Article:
I am currently trying to setup a router for my homenetwork using linux (Archlinux to be more specific). The embedded board i am using has 3 lan interfaces, called wan0, lan0, lan1 and two wifi cards, called wifi0 and wifi1. I want to have two separate networks, one for my guests and for my family and me. My current setup looks like this :

                   | wifi0 +----------------+
                   +-------+           +----+---+
                                       |  brg0  |
                   +-------+           +----+---+
                   | eth0  +----------------+

                   | wifi1 +----------------+
                   +-------+           +----+---+
                                       |  brg1  |
                   +-------+           +----+---+
                   | eth1  +----------------+

I configured a bridge containing lan0 and wifi0, called brd0, with ip address and a bridge containing lan1 and wifi1, called brd1, with ip address On brd0 as well as brd1 dnsmasq is running in dhcpd mode to propagate ip addresses to clients in the range for brd0 and range for brd1. The network is my guest network, while is my home network.

This setup works so far. However, one thing took me by surprise. I though, because guest and home network are in two different subnets the traffic between them is also separated. However, when i am connect to the guest network i can also reach services and computers on the home network, even though no static router or forwarding is set. ( the other way around is also true). I guess this has something to do how bridge devices work under linux.

My question is, how to configure the router so that both networks are separated form each other? Do I need to use traffic filter rules? Can this be implemented with etables? Or is my setup somehow broken and it should not be possible to reach service from one network to the other?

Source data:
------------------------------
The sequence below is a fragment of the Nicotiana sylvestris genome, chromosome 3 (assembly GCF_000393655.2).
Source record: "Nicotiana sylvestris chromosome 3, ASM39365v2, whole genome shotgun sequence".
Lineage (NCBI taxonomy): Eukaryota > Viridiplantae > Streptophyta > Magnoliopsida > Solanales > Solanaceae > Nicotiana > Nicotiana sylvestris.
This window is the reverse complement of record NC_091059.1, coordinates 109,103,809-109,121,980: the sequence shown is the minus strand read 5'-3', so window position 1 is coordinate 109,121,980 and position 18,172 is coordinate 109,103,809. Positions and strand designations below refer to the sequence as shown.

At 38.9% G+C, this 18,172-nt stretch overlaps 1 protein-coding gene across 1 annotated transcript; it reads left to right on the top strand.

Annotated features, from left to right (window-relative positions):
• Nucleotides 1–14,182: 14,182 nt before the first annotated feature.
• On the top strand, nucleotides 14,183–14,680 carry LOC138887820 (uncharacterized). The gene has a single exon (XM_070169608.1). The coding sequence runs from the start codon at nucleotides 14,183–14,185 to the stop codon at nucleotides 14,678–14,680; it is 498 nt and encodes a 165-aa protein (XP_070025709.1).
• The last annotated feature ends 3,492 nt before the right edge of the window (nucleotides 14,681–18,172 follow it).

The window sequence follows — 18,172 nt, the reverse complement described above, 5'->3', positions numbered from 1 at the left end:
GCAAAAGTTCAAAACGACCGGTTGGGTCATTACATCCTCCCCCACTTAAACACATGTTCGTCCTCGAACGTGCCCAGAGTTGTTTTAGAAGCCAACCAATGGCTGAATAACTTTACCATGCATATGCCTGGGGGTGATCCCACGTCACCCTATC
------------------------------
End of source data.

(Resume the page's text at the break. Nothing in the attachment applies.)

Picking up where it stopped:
1 Answer 1


I'll use the text as reference, since your interface names don't match between picture and text.

The router is routing between all its interfaces where it has an IP, so brd0 (home), brd1 (guest) and wan0 (which you forgot to add in the picture), as expected from a router.

Since you'll have later to route between brd0 and wan0 as well as between brd1 and wan0 you can't simply disable routing. You can use two iptables FORWARD rules to forbid this routing, one for each direction:

iptables -A FORWARD -i brd0 -o brd1 -j DROP
iptables -A FORWARD -i brd1 -o brd0 -j DROP

Should you want to have the home network have access to the guest network, but not the opposite, stateful rules can do that, using instead:

iptables -A FORWARD -i brd1 -o brd0 -m conntrack --ctstate RELATED,ESTABLISHED -j ACCEPT
iptables -A FORWARD -i brd1 -o brd0 -j DROP

The first rule can probably be "factorized" with future similar rules by removing the interface names:

iptables -A FORWARD -m conntrack --ctstate RELATED,ESTABLISHED -j ACCEPT

Note: systems from one network can still ping the router's IP belonging to the other network (eg from, ping would succeed) since it's not routed, so not traversing those FORWARD rules, but that'd be a bit overkill to address it (with correct rules in the INPUT chain). I just leave it as a remark.

Note2: nothing in this answer needed to be dealing with the fact that brd0 and brd1 are bridges: it's all about routing.

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